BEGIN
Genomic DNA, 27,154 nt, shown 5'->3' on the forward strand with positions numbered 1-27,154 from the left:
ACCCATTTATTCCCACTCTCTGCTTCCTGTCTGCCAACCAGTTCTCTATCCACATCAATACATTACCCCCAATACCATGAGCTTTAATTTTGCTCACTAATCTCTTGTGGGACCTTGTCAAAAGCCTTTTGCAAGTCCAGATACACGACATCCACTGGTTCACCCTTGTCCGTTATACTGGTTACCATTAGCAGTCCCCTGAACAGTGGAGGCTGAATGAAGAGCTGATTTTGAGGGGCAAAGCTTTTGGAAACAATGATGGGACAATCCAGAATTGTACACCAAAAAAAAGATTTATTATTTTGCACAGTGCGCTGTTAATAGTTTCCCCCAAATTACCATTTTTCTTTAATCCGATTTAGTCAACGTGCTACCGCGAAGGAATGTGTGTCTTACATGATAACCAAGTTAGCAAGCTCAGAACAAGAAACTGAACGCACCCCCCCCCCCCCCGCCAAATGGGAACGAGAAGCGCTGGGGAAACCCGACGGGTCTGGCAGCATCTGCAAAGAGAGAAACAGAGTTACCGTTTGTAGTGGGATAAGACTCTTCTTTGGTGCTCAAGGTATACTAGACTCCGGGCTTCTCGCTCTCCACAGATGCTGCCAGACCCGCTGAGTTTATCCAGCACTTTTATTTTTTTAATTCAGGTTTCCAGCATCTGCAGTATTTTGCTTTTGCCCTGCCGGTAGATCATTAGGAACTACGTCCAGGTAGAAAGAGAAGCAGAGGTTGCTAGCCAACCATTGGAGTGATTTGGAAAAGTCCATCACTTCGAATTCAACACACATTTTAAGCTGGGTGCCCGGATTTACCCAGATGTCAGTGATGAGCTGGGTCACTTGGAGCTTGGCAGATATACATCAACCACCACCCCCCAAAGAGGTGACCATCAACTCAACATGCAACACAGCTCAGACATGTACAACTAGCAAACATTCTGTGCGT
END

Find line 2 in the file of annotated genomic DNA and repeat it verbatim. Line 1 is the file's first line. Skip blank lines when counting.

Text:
ACCCATTTATTCCCACTCTCTGCTTCCTGTCTGCCAACCAGTTCTCTATCCACATCAATACATTACCCCCAATACCATGAGCTTTAATTTTGCTCACTAATCTCTTGTGGGACCTTGTCAAAAGCCTTTTGCAAGTCCAGATACACGACATCCACTGGTTCACCCTTGTCCGTTATACTGGTTACCATTAGCAGTCCCCTGAACAGTGGAGGCTGAATGAAGAGCTGATTTTGAGGGGCAAAGCTTTTGGAAACAATGATGGGACAATCCAGAATTGTACACCAAAAAAAAGATTTATTATTTTGCACAGTGCGCTGTTAATAGTTTCCCCCAAATTACCATTTTTCTTTAATCCGATTTAGTCAACGTGCTACCGCGAAGGAATGTGTGTCTTACATGATAACCAAGTTAGCAAGCTCAGAACAAGAAACTGAACGCACCCCCCCCCCCCCCGCCAAATGGGAACGAGAAGCGCTGGGGAAACCCGACGGGTCTGGCAGCATCTGCAAAGAGAGAAACAGAGTTACCGTTTGTAGTGGGATAAGACTCTTCTTTGGTGCTCAAGGTATACTAGACTCCGGGCTTCTCGCTCTCCACAGATGCTGCCAGACCCGCTGAGTTTATCCAGCACTTTTATTTTTTTAATTCAGGTTTCCAGCATCTGCAGTATTTTGCTTTTGCCCTGCCGGTAGATCATTAGGAACTACGTCCAGGTAGAAAGAGAAGCAGAGGTTGCTAGCCAACCATTGGAGTGATTTGGAAAAGTCCATCACTTCGAATTCAACACACATTTTAAGCTGGGTGCCCGGATTTACCCAGATGTCAGTGATGAGCTGGGTCACTTGGAGCTTGGCAGATATACATCAACCACCACCCCCCAAAGAGGTGACCATCAACTCAACATGCAACACAGCTCAGACATGTACAACTAGCAAACATTCTGTGCGT